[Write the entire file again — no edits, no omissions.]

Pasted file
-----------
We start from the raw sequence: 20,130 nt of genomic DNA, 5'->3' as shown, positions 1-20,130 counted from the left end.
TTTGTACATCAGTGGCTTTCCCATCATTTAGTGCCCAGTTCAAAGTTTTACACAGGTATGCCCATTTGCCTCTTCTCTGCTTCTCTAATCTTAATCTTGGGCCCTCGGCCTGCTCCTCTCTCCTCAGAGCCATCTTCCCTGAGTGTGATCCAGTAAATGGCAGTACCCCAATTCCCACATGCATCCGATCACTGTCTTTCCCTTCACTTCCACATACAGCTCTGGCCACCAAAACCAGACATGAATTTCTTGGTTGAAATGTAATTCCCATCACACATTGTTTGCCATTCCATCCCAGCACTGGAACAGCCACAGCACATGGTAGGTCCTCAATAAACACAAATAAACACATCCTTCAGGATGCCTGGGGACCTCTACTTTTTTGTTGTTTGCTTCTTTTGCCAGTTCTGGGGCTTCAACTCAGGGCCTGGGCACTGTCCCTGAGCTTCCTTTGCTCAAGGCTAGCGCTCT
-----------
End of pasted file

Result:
We start from the raw sequence: 20,130 nt of genomic DNA, 5'->3' as shown, positions 1-20,130 counted from the left end.
TTTGTACATCAGTGGCTTTCCCATCATTTAGTGCCCAGTTCAAAGTTTTACACAGGTATGCCCATTTGCCTCTTCTCTGCTTCTCTAATCTTAATCTTGGGCCCTCGGCCTGCTCCTCTCTCCTCAGAGCCATCTTCCCTGAGTGTGATCCAGTAAATGGCAGTACCCCAATTCCCACATGCATCCGATCACTGTCTTTCCCTTCACTTCCACATACAGCTCTGGCCACCAAAACCAGACATGAATTTCTTGGTTGAAATGTAATTCCCATCACACATTGTTTGCCATTCCATCCCAGCACTGGAACAGCCACAGCACATGGTAGGTCCTCAATAAACACAAATAAACACATCCTTCAGGATGCCTGGGGACCTCTACTTTTTTGTTGTTTGCTTCTTTTGCCAGTTCTGGGGCTTCAACTCAGGGCCTGGGCACTGTCCCTGAGCTTCCTTTGCTCAAGGCTAGCGCTCT